hamilton real estate

Hamilton and Burlington see real estate boom as exodus from Toronto continues

It's no secret that the pandemic has prompted many former die-hard Toronto residents to reconsider life in the big city and relocate to smaller, more affordable towns and cities with more space, and it seems as though Hamilton-Burlington's real estate market is reaping the benefits as a result.

According to a report from RE/MAX, residential sales in the area have been consistently soaring compared to pre-pandemic.

"The Hamilton-Burlington real estate market has been attracting buyers with more than just its homes," reads the report, which lists some of the most popular attractions in the region including the Royal Botanical Gardens and the Art Gallery of Burlington

"Then there's the Hamilton-Burlington real estate market itself, which has become a focus for homebuyers seeking to escape the urban confines of downtown Toronto in search of bigger homes, yards with swimming pools, and room to breathe."

Based on statistics from the REALTORS Association of Hamilton-Burlington (RAHB), the region saw an increase in residential sales of almost 25 per cent year-over-year in the fourth quarter of 2020.

"This number comes as no surprise to anyone who has followed the ascent of this sizzling-hot market over the past year," notes the report.

The average price for a residential property in the local Hamilton-Burlington real estate market currently sits at $787,840, representing an increase of almost 8 per cent compared to last month.

The sales increase is also having a major impact on the region's inventory levels, unsurprisingly, with single-detached homes remaining on the market for a median of just 10 days when 2020's fourth quarter concluded, with 0.7 months of inventory available. 

This is a significant change compared against the end of 2019, when single-detached properties were on the market for an average of 22 days and inventory levels sat at 2.4 months.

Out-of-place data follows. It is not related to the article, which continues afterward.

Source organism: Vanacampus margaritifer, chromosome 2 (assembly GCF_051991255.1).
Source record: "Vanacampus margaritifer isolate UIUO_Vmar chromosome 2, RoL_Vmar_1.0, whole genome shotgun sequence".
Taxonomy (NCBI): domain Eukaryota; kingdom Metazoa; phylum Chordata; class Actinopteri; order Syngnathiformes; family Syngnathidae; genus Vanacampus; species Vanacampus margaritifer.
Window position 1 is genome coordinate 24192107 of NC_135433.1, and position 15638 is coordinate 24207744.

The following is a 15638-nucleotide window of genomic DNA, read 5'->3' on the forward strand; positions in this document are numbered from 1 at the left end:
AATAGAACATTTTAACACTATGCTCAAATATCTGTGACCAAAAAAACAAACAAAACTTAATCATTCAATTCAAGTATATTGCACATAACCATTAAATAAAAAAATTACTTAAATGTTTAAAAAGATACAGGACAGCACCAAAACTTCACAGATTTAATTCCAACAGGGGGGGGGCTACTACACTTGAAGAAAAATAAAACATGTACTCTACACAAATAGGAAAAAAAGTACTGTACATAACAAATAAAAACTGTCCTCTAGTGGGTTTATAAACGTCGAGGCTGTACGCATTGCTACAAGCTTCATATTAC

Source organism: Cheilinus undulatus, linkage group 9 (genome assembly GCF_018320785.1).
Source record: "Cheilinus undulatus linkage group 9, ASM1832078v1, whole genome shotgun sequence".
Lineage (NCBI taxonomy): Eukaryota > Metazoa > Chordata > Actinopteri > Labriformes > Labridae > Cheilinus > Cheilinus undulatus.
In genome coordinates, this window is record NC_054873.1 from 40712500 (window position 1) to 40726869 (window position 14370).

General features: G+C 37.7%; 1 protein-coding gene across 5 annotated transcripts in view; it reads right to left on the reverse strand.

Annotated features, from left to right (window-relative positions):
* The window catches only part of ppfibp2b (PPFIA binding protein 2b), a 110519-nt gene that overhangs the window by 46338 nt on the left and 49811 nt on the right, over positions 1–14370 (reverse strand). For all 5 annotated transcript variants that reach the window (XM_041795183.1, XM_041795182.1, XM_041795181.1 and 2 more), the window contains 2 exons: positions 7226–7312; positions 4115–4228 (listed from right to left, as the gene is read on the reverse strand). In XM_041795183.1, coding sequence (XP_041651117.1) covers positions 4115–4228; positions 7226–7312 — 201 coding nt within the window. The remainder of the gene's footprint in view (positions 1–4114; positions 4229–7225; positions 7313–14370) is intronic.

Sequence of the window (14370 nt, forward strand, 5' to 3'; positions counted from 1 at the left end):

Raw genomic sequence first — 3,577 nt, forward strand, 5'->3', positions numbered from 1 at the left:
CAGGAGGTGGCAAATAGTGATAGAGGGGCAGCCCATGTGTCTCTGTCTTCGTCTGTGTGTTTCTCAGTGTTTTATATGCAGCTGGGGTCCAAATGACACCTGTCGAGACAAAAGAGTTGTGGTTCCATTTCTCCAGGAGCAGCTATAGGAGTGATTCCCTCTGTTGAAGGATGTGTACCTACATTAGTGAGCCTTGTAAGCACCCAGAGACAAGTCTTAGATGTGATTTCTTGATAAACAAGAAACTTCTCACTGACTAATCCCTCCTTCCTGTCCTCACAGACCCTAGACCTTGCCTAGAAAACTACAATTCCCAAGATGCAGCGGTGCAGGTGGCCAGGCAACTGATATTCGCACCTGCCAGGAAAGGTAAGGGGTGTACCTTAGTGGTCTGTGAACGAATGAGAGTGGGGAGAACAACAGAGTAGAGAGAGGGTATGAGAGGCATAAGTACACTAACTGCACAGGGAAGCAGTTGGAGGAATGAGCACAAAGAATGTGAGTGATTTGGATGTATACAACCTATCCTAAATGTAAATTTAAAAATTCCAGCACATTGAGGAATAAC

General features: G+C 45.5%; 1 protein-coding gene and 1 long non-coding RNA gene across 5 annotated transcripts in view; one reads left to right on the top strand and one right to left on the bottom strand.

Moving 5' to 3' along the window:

"This year's decline in new listings builds off the back of the pre-pandemic drop in new listings and inventory levels we experienced in January 2020," said RABH President Donna Bacher in the report. 

"In addition, now many homeowners may not be interested in or even able to move their households due to the pandemic, adding to our inventory woes," she continued.

"The decrease in single-family homes available for purchase, coupled with the logistical hurdles families face moving during a pandemic, may have greatly influenced many not to put their home on the market."

While detached homes are seeing the greatest impact from these trends, the average prices for townhouses and apartment-style condos also increased by 28.8 per cent and 64.7 per cent in January, respectively. 

"Yet prices remain extremely attractive to homebuyers who are being priced out of the GTA," notes the report.

And if prices aren't enough incentive for buyers looking to leave Toronto, unemployment rates in the region are also on the decline.

Unemployment is currently 1.2 per cent less than December 2020, according to the report, and an additional 1,600 employment opportunities in the region surfaced in January 2021 alone. 

Looking ahead, RE/MAX doesn't expect this pattern to stop anytime soon, with economic growth and real estate opportunities likely to continue in the area thanks to interest rates sitting at an all-time low.

"If market trends continue," reads the report, "the projected analysis based on RE/MAX's Hamilton Burlington Housing Market Outlook, is for a 7 per cent increase in average price driven by move-up buyers from the Greater Toronto Area, as well as first-time buyers snatching up the relatively affordable townhome and condo properties within the region."

Lead photo by

Wikimedia Commons/Allanaaaaaaa

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